You can only learn so much from paper projects. As students, most of you will probably have to wait until you are practising architects to get work built, so setting yourselves a challenge to build an unconsented 10m2 sculptural hut provides early knowledge and experience far outside the 'norm' for your thesis year.
With the result being far from 'normal', Will took advantage of co-owned family land where his brothers and sisters grew up, just north of Colville Town in the Coromandel, to continue the forgotten tradition of self-built architecture. With a tight budget and a year up his sleeve, Will designed and built a simple but elegant timber-framed hut. Prefabricated panels were assembled in the University's workshop, transported to site, and the hut was built in stages over the year with assistance from his father.
By focusing on craft, Will personalised the internal space to connect to the site's unique undulating landforms and thick manuka clad bush, all the while having minimal impact on the environment. The project offers stark contrasts and skills by combining low tech found and recycled materials with high tech computer fabricated fittings and fixtures. Custom-made fittings such as cast bronze pull handles, aluminium puddle pendant lights and an interlocking concrete long-drop composting toilet, transcend the project into the craft of architecture and the search for beauty that we all strive for as architects.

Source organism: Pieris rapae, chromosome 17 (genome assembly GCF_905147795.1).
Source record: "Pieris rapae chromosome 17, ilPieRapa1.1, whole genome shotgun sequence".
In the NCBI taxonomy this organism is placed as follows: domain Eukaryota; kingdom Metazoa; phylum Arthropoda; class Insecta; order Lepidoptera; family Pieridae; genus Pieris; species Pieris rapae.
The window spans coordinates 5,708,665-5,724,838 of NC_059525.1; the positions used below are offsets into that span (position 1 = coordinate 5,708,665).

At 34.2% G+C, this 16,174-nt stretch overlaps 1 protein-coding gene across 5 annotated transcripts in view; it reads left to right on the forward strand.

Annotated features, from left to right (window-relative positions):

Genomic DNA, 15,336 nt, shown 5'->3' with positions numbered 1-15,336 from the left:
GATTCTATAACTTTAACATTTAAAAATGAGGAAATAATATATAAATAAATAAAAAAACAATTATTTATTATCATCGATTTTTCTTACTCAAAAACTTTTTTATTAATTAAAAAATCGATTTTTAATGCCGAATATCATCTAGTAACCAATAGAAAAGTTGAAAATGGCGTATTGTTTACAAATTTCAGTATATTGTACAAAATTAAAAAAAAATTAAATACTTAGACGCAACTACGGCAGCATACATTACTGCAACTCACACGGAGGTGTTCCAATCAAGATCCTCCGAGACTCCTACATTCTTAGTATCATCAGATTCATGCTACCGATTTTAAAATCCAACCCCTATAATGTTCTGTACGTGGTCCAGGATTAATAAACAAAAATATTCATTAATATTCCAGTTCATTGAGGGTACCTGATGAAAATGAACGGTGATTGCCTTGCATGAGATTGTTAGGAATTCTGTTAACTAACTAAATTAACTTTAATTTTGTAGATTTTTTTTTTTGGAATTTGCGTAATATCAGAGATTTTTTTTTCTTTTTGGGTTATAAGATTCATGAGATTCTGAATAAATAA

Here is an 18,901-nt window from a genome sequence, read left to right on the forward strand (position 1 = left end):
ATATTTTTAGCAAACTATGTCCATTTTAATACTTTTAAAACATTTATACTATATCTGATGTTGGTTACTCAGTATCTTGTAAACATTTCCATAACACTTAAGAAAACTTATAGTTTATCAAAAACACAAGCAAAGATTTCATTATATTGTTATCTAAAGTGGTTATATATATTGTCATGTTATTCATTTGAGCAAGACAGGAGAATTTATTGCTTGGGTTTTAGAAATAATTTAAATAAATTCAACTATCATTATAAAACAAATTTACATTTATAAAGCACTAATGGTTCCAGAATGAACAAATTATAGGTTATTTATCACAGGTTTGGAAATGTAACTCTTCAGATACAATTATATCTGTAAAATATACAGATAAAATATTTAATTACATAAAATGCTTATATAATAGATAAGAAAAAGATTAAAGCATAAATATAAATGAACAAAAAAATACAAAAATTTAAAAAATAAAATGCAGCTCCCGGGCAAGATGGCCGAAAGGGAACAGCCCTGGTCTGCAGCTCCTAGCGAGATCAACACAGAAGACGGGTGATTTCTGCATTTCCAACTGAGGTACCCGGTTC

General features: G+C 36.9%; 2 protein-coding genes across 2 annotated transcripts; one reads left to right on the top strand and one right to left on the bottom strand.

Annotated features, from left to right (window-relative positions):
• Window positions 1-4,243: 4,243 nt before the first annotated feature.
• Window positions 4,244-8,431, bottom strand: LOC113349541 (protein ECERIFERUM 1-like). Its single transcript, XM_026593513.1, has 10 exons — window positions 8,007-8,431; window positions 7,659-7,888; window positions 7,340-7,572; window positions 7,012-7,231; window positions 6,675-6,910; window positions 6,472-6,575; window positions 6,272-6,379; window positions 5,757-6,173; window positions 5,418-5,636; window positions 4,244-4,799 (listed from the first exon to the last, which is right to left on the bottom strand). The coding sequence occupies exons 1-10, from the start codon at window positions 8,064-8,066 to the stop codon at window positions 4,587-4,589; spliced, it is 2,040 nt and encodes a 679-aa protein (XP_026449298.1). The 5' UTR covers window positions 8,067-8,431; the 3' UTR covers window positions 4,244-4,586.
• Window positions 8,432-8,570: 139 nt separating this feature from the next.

Hopefully, future self-build projects are more likely to become commonplace in future student thesis work due to ever-increasing land prices, expensive builder rates and the increasing cost of building materials, not to mention council fees for resource and building consents. Architects are continually balancing their risks and rewards, something that Will's thesis has successfully proven by his skill in problem-solving 1:1 construction details and his determination to complete his first built work.
By taking on the project's risks himself, and becoming the builder and architect, Will's thesis project will hopefully inspire other students to undertake self-build architecture. It might not be finished, but that's the beauty of self-built projects. They never are.
— Matt Liggins, supervisor